Daily Market Wire 15 November 2018

Lachstock Consulting, November 15, 2018

Mixed for grains and oilseeds.

  • CBOT wheat down 3c to 504.75c,
  • Kansas wheat down 3.5c to 483c,
  • Spring wheat up 0.25c to 578.5c.
  • CBOT corn up 0.25c to 366.75c,
  • Matif corn up €0.75 to €174.75,
  • Soybeans up 4.25c to 882.5c,
  • Winnipeg canola down C$2.50 to $478.30,
  • Matif canola was down €1.75 to €376,
  • Dow Jones down -277.72 to 25008.77,
  • Crude oil up 1.5pc to $56.53
  • AUD up 0.04pc to $0.721,
  • CAD unchanged at  $0.755,
  • EUR up 0.19pc to 1.1309.


Wheat markets suffered selling pressure across the board with traded volumes lower. Implied volatility in March SRW finished at 20.8%, Matif Wheat was down -0.75€ to 201€, Black Sea Wheat was down -1.25$ to 235.75$ and the Ruble was up 1.31% to 0.0148. A cold temperature forecast for Russia could slow down the export task with heavy snowfall likely to affect the logistics task as well as winter plantings. European traded volumes were lower due to an industry conference in Geneva. There is nothing new for the wheat market, we need to see a slowdown in Russian exports to find US exports, until then its hard to justify a bid.


Corn traded a 2.25 cent range to finish fractions higher. It was a lacklustre session with no fresh fundamental drivers. A private sale of 212kmt was announced to Mexico, but that wasn’t unexpected.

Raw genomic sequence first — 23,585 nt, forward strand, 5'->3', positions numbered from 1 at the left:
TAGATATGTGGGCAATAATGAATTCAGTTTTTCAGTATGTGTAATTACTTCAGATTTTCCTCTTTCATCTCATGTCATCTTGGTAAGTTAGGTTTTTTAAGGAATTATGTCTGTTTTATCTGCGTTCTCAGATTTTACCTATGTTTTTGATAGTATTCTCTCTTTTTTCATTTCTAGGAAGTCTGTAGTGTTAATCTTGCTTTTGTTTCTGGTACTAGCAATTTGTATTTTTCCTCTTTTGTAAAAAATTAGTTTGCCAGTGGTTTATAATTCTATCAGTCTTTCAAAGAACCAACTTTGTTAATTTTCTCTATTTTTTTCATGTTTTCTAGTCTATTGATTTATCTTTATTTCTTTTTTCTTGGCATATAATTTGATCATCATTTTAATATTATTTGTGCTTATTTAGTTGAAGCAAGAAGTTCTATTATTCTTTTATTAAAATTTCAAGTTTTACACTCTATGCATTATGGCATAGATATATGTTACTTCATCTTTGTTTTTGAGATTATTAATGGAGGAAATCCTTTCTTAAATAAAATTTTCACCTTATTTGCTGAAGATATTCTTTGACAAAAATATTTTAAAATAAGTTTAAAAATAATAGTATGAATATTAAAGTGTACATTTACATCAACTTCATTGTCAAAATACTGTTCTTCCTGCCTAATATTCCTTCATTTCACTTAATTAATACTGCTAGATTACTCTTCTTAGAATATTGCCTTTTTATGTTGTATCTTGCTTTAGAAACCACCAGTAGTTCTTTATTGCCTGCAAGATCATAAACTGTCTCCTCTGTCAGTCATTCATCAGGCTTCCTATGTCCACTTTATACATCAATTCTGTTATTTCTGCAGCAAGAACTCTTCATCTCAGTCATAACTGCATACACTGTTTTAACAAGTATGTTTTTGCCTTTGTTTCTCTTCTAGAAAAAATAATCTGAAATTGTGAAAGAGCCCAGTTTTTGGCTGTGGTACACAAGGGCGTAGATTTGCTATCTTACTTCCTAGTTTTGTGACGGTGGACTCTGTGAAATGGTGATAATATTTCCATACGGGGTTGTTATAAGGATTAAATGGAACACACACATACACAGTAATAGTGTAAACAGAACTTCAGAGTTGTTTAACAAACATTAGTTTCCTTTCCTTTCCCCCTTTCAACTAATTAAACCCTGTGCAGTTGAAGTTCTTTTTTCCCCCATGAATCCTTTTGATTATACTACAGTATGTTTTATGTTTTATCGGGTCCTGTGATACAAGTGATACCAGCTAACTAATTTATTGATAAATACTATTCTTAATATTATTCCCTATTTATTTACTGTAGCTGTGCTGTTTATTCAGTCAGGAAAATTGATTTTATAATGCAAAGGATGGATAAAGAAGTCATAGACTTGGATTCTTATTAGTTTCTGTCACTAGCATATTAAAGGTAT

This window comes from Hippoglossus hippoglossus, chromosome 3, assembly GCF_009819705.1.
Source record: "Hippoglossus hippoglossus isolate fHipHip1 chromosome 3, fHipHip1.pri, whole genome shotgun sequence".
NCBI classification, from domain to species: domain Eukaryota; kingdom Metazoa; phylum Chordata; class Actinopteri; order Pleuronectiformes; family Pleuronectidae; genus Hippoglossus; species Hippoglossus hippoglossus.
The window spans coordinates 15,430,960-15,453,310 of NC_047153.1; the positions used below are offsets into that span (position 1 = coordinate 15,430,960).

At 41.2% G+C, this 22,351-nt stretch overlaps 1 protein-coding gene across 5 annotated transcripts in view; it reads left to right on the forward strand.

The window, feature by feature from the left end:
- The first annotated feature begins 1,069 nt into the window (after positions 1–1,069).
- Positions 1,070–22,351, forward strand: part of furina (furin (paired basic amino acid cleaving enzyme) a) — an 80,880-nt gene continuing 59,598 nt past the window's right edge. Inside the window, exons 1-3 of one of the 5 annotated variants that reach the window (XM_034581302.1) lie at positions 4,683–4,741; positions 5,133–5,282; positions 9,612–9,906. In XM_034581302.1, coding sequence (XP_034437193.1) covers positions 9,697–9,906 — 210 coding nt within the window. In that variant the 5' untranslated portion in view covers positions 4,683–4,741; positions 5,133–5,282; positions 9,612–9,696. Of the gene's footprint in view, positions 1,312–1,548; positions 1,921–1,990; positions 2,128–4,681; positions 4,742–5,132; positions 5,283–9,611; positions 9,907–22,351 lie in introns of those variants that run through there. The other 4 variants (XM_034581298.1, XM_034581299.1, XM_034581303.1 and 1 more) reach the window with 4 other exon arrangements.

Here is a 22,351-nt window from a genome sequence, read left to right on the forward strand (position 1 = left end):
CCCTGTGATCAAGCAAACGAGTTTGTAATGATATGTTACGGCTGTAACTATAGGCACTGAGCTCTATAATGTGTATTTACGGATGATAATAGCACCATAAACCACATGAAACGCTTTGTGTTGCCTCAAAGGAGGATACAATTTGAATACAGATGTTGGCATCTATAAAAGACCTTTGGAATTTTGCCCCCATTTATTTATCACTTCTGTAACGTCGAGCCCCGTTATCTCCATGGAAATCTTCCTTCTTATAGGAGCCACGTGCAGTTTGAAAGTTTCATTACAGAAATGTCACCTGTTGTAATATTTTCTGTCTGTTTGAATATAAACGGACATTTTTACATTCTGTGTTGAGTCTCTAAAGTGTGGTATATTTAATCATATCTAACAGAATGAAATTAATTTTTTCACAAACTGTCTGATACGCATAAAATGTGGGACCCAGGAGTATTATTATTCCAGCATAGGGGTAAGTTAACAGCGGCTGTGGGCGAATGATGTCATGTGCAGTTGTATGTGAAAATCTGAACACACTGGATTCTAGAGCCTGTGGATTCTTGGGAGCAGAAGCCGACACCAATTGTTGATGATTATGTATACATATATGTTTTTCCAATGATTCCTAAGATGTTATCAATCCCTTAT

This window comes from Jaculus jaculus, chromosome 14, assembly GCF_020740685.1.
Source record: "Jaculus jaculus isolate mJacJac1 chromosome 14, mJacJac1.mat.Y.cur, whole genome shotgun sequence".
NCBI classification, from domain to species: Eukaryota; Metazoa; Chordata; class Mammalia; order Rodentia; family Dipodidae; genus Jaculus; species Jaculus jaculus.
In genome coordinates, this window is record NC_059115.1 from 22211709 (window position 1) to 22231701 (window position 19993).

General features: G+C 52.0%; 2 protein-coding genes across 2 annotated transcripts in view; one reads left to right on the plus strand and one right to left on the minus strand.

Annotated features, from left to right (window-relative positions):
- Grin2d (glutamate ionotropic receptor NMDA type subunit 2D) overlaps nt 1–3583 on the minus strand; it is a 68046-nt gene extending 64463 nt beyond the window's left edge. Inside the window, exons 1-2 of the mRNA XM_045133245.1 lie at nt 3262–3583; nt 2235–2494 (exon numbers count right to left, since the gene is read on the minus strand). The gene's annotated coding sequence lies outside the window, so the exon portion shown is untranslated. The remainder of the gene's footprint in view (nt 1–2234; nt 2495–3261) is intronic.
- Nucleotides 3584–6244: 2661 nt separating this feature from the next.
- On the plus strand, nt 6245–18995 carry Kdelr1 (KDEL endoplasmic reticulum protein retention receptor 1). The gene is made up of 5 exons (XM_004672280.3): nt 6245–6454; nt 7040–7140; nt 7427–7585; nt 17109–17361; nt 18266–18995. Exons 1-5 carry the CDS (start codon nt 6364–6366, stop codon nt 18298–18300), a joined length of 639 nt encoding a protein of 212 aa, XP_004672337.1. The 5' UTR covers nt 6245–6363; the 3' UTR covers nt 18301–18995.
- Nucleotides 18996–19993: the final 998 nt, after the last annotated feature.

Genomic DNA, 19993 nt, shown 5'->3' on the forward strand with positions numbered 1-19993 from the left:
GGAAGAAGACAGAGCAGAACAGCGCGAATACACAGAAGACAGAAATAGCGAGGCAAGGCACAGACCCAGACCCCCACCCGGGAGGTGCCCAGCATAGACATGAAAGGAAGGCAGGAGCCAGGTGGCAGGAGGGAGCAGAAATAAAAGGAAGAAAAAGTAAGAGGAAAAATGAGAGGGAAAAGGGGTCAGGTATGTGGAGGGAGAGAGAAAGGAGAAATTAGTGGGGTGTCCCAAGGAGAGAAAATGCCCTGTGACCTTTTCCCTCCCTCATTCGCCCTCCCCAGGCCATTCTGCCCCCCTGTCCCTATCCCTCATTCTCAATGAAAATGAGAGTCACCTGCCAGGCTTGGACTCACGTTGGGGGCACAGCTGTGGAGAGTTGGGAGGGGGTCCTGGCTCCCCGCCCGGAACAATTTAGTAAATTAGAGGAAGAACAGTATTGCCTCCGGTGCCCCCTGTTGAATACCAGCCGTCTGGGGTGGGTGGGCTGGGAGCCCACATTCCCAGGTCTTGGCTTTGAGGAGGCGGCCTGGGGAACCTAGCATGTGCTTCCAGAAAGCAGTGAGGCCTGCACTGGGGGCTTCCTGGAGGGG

Beans traded a meagre 8 cent range, finishing with mild gains as political uncertainty continues to discourage market participation. For optimists, the fact that the USDA has recorded two consecutive daily sales to “unknown” suggest that the US could be close to a demand spike from China. But that’s only speculation for now and plenty of people have been burnt trying to pick a resolution. Soybean Meal was up US$1.7 per tonne and Soy oil was down -0.02 points.


Aussie cash markets have stabilised in the West Coast with offers hard to find, while the East Coast and SA continue to decline. This seems unsustainable if you take a 3-4month view as the balance sheet suggests that East Coast supplies will tighten to a point that commands great WA imports. Weather wise we are looking at scattered showers of 10-15 mm across Eastern Vic, NSW and SQLD. This will do something for the sorghum crop, but just create harvest delays elsewhere

Source: Lachstock Consulting


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